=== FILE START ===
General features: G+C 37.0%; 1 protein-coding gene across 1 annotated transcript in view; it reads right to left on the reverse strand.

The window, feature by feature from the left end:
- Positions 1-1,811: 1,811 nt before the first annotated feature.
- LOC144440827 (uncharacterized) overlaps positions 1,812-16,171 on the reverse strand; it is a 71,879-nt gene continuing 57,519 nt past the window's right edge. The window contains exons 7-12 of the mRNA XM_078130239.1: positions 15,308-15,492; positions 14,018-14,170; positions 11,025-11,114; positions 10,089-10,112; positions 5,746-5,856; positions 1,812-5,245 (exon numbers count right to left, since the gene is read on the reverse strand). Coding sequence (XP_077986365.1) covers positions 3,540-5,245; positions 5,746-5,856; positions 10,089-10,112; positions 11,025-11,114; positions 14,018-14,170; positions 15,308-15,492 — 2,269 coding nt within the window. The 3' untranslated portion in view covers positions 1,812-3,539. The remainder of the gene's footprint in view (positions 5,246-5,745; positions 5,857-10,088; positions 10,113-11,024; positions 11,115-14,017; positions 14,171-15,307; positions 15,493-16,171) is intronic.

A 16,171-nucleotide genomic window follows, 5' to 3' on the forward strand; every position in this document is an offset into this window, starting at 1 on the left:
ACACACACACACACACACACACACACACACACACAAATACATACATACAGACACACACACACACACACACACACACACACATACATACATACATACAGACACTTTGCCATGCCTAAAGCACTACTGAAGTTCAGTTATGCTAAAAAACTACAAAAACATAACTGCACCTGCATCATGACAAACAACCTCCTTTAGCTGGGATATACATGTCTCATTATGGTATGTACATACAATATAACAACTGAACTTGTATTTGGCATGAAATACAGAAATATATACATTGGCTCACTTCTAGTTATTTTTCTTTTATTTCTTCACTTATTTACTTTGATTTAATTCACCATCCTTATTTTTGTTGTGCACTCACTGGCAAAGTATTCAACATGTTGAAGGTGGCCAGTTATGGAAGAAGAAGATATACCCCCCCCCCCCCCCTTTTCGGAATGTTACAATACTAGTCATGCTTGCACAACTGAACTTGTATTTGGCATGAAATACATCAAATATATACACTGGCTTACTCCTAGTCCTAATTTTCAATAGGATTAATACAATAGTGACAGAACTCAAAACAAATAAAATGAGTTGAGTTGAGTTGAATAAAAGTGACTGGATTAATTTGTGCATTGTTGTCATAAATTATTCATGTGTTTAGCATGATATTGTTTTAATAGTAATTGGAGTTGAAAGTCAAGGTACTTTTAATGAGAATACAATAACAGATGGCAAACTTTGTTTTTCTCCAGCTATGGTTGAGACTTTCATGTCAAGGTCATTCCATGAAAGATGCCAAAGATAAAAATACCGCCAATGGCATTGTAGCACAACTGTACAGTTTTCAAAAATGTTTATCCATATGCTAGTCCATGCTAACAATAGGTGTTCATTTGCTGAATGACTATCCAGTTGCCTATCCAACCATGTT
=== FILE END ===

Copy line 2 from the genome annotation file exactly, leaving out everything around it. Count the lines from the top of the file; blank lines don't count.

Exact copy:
The window, feature by feature from the left end: